HTC has been in the Android game since the very beginning, partnering with Google and T-Mobile for the original T-Mobile G1, as well as the Nexus One, and more recently the Nexus 9 tablet. Outside of the products that they've partnered with Google on the Taiwanese firm has used their own software on top of Android, dubbed Sense. For many Android users, Sense will have been their first taste of how flexible Android can be, and while it's evolved a lot over the years, it's still regarded as one of the better software experiences on top of Android right now. With a custom experience like this comes a lot of custom apps, and over the past couple of years HTC has been offloading some of these into the Google Play Store, to make it easier for users to update one small part of their overall experience without having to wait for a larger update.
Some of these apps that HTC has released into the Play Store work with devices that aren't made by HTC, some of which are required to work with devices like the HTC Re camera. At the core of the HTC Sense experience is HTC Sense Home, and there are rumors of the firm looking to get this onto devices made by firms other than HTC, such as the Galaxy S7 or Sony Xperia X, for instance. AusDroid has gotten their hands on an email meant for HTC Preview members that details a project called "GOOGLE_PLAY_SENSE_GP" which asks for Preview members with a non-HTC device running Android 4.4 or above. This is a pretty big sign that HTC is looking to test their Sense Home app on other devices, and there's probably a good reason for this. When the HTC 10 was launched earlier this year, the Sense 8 software experience received high praise, especially the homescreen, which allowed users to place icons wherever they wanted, without needing to stick to a grid.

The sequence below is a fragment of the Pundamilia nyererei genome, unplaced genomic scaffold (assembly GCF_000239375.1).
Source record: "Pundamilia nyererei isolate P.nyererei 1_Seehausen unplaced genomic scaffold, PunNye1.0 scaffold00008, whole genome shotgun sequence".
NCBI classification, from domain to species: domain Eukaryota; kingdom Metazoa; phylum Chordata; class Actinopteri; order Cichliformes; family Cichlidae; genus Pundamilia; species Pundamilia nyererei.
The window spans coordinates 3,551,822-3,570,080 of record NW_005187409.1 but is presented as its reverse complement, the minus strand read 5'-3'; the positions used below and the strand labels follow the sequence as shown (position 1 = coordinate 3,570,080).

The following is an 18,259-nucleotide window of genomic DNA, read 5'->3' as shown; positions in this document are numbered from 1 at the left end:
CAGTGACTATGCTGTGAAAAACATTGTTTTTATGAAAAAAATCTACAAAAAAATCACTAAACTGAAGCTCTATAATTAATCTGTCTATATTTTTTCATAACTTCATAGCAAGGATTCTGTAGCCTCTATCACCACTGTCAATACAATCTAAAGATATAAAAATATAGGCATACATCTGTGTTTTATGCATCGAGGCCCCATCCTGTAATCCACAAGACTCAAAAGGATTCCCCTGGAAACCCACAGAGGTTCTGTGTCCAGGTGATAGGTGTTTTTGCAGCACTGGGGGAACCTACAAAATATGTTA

Offering users a taste of this experience could be a way for HTC to say "there's more where this came from" with the aim to get them to upgrade or switch to the HTC 10 or other HTC smartphone running Sense 8 on top of Android. The below image shows that HTC is testing this sort of thing, but whether or not these tests end up in a real product, remains to be seen.